This article was originally published on The World Bank’s Voices blog.
She is described as having strong ideas. A spirited and energetic girl who dreams of a big future, Shams helps children and encourages them to learn and play.
But Shams is not a real child. She is a Muppet and one of the most popular fictional characters in the children’s show Iftah Ya Simisim, the Arabic version of the popular, long-running US children’s show Sesame Street, which was introduced in the Arab world in the 1980s.
I learned about Shams when I played a recent episode for my son on YouTube. My wife and I make sure he watches the show every time a new episode is uploaded. It is educational, informative, and keeps up with our Arab culture and traditions.
In a recent episode, titled “I Can Be Anything,” the show addresses an important topic for building strong, resilient societies—empowering girls so they can be what they wish in the future.
The scene starts when Shams asks the librarian, Amal, why she is arranging books in the library. Amal explains to Shams that it’s her job to do so, and that when Shams grows up she will also work and can be whatever she wishes to be. Shams’s imagination then wanders to becoming an engineer, a sailing captain, and an astronaut.
The importance in this episode goes beyond learning Arabic, science, or mathematics. It is an important lesson in empowering and educating young girls and integrating them into society to grow up and work side by side with men.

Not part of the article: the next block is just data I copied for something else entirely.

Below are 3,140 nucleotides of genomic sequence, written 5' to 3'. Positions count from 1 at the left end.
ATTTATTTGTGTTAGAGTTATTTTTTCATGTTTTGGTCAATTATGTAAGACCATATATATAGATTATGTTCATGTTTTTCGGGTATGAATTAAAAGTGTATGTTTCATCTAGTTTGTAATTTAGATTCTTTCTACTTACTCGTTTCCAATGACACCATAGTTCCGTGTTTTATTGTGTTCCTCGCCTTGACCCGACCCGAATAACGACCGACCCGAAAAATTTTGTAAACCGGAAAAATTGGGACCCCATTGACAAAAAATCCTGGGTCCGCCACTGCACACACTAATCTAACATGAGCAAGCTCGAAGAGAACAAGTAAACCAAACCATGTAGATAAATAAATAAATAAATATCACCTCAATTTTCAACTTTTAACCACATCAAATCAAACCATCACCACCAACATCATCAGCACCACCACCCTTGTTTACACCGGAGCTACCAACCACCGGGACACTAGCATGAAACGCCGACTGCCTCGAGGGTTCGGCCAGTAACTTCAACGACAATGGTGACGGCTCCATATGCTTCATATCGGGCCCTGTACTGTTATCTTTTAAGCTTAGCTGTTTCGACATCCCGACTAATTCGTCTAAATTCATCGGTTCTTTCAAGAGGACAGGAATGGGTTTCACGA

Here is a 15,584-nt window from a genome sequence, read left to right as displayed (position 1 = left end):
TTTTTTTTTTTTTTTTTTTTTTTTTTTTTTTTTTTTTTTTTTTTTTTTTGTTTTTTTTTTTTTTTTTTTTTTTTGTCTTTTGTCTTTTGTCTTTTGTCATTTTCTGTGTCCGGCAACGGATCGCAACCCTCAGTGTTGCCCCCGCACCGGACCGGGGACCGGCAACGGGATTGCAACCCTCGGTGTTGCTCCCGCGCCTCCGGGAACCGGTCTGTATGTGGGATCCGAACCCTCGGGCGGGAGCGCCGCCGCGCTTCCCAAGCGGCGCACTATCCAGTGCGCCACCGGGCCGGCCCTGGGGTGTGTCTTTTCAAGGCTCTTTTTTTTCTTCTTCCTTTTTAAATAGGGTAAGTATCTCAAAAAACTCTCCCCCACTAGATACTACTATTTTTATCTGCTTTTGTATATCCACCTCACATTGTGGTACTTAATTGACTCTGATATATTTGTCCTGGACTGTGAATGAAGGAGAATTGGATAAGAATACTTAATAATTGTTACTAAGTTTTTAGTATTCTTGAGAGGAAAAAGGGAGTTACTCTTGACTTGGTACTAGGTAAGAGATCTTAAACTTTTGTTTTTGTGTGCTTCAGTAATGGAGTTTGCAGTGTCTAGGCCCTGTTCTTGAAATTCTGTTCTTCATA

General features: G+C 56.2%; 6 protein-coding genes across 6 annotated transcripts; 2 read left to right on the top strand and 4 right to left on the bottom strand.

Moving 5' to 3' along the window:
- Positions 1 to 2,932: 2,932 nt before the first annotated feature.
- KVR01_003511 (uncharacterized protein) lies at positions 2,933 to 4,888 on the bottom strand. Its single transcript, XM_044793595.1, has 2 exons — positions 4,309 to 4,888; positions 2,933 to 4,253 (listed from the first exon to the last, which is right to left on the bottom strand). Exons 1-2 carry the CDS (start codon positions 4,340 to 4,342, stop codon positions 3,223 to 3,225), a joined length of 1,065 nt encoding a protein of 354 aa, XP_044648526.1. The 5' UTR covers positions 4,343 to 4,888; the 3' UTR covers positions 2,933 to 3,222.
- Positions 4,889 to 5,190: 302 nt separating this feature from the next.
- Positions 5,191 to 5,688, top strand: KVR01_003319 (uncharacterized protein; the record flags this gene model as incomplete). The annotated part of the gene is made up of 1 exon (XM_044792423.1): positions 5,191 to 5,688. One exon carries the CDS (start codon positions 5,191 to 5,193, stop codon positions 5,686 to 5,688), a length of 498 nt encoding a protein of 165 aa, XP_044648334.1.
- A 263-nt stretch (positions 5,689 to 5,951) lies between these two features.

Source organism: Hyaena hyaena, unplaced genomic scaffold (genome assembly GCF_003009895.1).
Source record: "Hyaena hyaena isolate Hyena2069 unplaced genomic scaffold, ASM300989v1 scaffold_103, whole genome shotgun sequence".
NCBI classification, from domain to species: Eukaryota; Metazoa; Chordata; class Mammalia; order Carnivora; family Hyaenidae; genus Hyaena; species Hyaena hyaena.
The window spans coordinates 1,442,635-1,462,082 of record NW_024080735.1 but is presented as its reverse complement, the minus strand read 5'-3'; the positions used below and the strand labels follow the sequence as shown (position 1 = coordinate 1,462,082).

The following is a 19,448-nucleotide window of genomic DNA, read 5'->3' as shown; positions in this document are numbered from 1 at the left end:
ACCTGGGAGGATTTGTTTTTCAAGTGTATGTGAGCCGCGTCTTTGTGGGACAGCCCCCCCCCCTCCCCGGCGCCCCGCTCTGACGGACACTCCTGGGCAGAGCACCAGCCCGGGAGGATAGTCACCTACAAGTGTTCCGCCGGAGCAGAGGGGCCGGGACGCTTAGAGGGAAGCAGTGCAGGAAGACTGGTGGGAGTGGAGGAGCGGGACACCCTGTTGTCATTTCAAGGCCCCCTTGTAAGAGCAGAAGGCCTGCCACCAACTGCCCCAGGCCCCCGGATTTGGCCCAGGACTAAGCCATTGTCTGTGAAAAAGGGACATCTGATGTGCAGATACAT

It is a lesson in gender equality. Even better, it is a lesson to boys on the importance of accepting and respecting girls as peers with whom they should study and work as equals.
This is also what we strive to do. The World Bank Group takes as its starting point that no country, community, or economy can achieve its potential or meet the challenges of the 21st century without the full and equal participation of women and men, girls and boys.
Failure to fully unleash women’s productive potential represents a major missed opportunity with significant consequences for individuals, families, and economies. The Bank Group works with public- and private-sector clients to close gaps between males and females globally for lasting impact in tackling poverty and driving sustainable economic growth that benefits all.
Investing in equality for women and girls is essential to achieving the goals of the organization to end extreme poverty and boost shared prosperity. This is the vision behind the World Bank Group’s new Gender Equality Strategy. It charts a course towards better opportunities for women and girls and a level playing field for all.
Iftah Ya Simsim taught us great lessons I absorbed as a child in Iraq in the 1980s.
Its current topics—in various translations and productions the world over—still provide vital lessons, educating generations to come.
As the Arabic proverb says, “Teaching in early childhood is like carving in stone.” What better lesson to leave with young children than the message that they all deserve the chance to achieve their potential—and whole families and economies benefit as a result.
Publication does not imply endorsement of views by the World Economic Forum.
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Author: Bassam Sebti is the Web and Social Media Arabic Editor/Online Communications Officer at the World Bank.
Image: Puppets Ernie (L) and Bert from Sesame Street are seen. REUTERS/Larry Downing.